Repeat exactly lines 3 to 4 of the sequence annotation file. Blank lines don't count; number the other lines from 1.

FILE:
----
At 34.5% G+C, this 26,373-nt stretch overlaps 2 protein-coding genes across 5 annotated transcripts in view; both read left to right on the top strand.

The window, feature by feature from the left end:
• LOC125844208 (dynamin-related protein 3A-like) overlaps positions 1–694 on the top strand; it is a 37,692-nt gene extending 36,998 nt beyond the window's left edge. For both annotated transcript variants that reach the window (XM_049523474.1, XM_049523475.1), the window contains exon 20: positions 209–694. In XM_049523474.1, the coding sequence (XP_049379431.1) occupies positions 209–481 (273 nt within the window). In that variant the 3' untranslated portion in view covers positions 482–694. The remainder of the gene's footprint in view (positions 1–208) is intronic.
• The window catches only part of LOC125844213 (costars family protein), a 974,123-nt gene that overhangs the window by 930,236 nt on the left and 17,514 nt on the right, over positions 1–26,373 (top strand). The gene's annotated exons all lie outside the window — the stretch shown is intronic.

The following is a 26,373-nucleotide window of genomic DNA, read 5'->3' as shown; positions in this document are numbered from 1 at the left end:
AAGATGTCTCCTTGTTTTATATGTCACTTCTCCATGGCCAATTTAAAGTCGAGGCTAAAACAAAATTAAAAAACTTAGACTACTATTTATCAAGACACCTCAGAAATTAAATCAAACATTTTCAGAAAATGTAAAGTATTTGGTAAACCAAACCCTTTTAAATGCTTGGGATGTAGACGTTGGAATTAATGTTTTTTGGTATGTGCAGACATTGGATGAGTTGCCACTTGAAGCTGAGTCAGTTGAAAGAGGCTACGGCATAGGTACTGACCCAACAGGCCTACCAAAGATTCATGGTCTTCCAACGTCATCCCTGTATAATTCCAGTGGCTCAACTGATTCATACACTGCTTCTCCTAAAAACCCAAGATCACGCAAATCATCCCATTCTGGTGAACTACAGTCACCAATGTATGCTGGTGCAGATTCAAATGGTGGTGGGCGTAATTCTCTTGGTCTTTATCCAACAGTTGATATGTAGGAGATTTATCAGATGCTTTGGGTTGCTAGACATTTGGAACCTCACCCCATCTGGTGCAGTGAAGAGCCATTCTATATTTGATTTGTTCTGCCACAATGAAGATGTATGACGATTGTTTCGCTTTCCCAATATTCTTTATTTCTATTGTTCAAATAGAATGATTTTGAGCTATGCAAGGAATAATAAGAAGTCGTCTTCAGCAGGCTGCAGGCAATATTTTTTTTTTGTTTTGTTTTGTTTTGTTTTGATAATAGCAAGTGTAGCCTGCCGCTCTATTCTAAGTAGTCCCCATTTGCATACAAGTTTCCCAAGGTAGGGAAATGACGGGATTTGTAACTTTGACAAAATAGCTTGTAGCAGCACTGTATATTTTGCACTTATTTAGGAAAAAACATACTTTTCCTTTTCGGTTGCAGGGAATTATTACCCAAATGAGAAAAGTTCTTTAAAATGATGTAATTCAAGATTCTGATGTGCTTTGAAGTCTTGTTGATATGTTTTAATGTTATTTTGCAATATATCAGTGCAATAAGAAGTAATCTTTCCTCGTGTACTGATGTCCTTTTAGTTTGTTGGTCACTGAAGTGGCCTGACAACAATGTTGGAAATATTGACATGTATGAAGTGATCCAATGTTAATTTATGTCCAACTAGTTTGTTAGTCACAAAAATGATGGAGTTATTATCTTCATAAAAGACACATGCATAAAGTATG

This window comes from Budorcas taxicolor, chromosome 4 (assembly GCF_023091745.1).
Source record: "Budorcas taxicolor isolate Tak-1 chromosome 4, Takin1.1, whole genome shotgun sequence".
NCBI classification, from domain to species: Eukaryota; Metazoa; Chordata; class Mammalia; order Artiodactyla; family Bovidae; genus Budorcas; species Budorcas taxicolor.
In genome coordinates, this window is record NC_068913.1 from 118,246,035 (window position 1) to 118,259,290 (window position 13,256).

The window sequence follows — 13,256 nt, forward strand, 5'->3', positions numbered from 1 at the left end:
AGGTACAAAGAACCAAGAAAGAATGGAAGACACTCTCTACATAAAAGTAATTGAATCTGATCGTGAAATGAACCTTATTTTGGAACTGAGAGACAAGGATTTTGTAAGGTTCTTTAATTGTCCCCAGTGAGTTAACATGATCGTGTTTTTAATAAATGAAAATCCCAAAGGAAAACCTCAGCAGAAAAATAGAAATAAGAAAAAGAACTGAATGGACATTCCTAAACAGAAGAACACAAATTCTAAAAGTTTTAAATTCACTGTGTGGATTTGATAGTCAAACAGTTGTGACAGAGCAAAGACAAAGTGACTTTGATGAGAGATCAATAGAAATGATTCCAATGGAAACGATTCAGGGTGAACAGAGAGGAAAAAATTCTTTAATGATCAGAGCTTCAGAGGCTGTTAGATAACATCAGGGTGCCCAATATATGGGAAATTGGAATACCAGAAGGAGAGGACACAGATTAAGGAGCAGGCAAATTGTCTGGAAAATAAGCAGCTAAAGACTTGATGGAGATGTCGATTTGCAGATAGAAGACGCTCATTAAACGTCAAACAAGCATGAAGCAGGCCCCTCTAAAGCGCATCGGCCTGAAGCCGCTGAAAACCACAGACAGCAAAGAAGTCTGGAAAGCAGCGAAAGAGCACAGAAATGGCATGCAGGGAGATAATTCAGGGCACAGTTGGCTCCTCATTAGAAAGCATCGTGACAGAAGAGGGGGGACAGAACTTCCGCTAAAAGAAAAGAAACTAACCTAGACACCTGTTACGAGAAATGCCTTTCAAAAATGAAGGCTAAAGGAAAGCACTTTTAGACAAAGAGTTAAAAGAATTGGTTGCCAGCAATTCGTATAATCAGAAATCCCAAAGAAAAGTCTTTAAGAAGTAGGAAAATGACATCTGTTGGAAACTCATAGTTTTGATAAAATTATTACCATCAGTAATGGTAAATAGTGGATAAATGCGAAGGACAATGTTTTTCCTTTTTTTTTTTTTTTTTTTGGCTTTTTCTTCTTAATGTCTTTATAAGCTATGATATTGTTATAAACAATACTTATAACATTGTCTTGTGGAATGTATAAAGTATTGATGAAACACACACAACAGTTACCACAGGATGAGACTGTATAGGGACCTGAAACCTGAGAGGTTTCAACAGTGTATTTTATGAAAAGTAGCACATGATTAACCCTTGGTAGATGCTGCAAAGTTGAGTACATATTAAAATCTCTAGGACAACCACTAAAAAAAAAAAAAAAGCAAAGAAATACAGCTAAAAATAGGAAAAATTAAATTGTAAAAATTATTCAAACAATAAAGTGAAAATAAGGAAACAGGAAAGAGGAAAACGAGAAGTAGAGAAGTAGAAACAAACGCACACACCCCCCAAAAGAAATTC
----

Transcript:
• LOC125844208 (dynamin-related protein 3A-like) overlaps positions 1–694 on the top strand; it is a 37,692-nt gene extending 36,998 nt beyond the window's left edge. For both annotated transcript variants that reach the window (XM_049523474.1, XM_049523475.1), the window contains exon 20: positions 209–694. In XM_049523474.1, the coding sequence (XP_049379431.1) occupies positions 209–481 (273 nt within the window). In that variant the 3' untranslated portion in view covers positions 482–694. The remainder of the gene's footprint in view (positions 1–208) is intronic.
• The window catches only part of LOC125844213 (costars family protein), a 974,123-nt gene that overhangs the window by 930,236 nt on the left and 17,514 nt on the right, over positions 1–26,373 (top strand). The gene's annotated exons all lie outside the window — the stretch shown is intronic.